The European Commission has published the first annual self-assessments conducted by signatories to its Code of Practice on Disinformation.
The EU’s Code of Practice on Disinformation was launched a year ago as part of the EU’s Action Plan against Disinformation, with signatories including Facebook, Google, Mozilla and Twitter; Microsoft later adopted the code in 2019. Online providers signing up to the code agreed to self-regulate to combat the creation and dissemination of disinformation on their platforms; and to complete regular self-assessments to ensure their adherence to EU standards on disinformation.
The self-assessments conducted by the signatories to the Code of Practice on Disinformation found transparency to have improved across platforms; and dialogue and engagement between signatories on the subject of their set policies against disinformation was found to have improved. However, the Commission noted that results were variable both in terms of concrete action taken by participants and in the depth of their self-assessment reports.
In a joint statement, Commissioner for Justice, Consumers and Gender Equality Věra Jourová, Commissioner for the Security Union Julian King and Commissioner for the Digital Economy and Society Mariya Gabriel said: “We welcome the publication of these self-assessments by the signatories to the Code of Practice on the implementation of their commitments. In particular, we commend the commitment of the online platforms to become more transparent about their policies and to establish closer cooperation with researchers, fact-checkers and Member States. However, progress varies a lot between signatories and the reports provide little insight on the actual impact of the self-regulatory measures taken over the past year as well as mechanisms for independent scrutiny.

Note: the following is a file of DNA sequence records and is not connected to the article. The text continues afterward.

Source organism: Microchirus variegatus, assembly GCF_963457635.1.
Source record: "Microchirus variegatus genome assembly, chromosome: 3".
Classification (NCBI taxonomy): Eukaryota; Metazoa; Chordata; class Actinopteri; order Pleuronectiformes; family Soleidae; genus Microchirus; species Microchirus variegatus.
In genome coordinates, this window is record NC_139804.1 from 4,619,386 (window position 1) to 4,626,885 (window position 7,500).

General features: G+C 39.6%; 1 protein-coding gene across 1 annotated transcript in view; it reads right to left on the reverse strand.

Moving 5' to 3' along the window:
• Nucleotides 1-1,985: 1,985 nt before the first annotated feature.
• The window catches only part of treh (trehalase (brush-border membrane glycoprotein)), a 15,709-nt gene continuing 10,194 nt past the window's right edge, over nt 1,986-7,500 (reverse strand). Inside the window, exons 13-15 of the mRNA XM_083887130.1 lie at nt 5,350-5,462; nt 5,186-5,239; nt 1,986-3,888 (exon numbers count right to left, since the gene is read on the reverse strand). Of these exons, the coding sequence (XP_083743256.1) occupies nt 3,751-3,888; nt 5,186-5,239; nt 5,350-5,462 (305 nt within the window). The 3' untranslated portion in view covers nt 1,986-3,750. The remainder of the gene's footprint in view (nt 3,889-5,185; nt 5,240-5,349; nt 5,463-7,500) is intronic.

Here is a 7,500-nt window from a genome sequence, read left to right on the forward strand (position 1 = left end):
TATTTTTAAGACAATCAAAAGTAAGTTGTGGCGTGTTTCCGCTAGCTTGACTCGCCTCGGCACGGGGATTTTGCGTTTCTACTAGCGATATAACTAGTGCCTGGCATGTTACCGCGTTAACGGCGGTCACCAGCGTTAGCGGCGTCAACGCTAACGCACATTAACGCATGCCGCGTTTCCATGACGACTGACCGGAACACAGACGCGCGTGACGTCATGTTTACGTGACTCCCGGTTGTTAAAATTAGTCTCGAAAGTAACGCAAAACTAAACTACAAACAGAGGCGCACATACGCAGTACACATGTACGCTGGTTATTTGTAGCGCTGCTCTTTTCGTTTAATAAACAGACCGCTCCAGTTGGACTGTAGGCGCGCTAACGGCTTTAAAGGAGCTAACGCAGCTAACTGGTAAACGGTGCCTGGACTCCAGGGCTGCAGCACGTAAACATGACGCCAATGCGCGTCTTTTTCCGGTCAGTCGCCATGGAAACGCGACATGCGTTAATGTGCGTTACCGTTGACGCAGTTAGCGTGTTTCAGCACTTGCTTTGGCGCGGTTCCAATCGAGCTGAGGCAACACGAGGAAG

“While the 2019 European Parliament elections in May were clearly not free from disinformation, the actions and the monthly reporting ahead of the elections contributed to limiting the space for interference and improving the integrity of services, to disrupting economic incentives for disinformation, and to ensuring greater transparency of political and issue-based advertising. Still, large-scale automated propaganda and disinformation persist and there is more work to be done under all areas of the code. We cannot accept this as a new normal.
“While the efforts of online platforms and fact-checkers can reduce harmful virality through platforms’ services, there is still an urgent need for online platforms to establish a meaningful cooperation with a wider range of trusted and independent organisations. Access to data provided so far still does not correspond to the needs of independent researchers. Finally, despite the important commitments made by all signatories, we regret that no additional platforms or corporate actors from the advertising sector have subscribed to the code.”
The European Commission is in the process of conducting its own comprehensive assessment of disinformation policy implementation and enforcement among the code’s signatories. The Commission’s full report is due for publication by early 2020.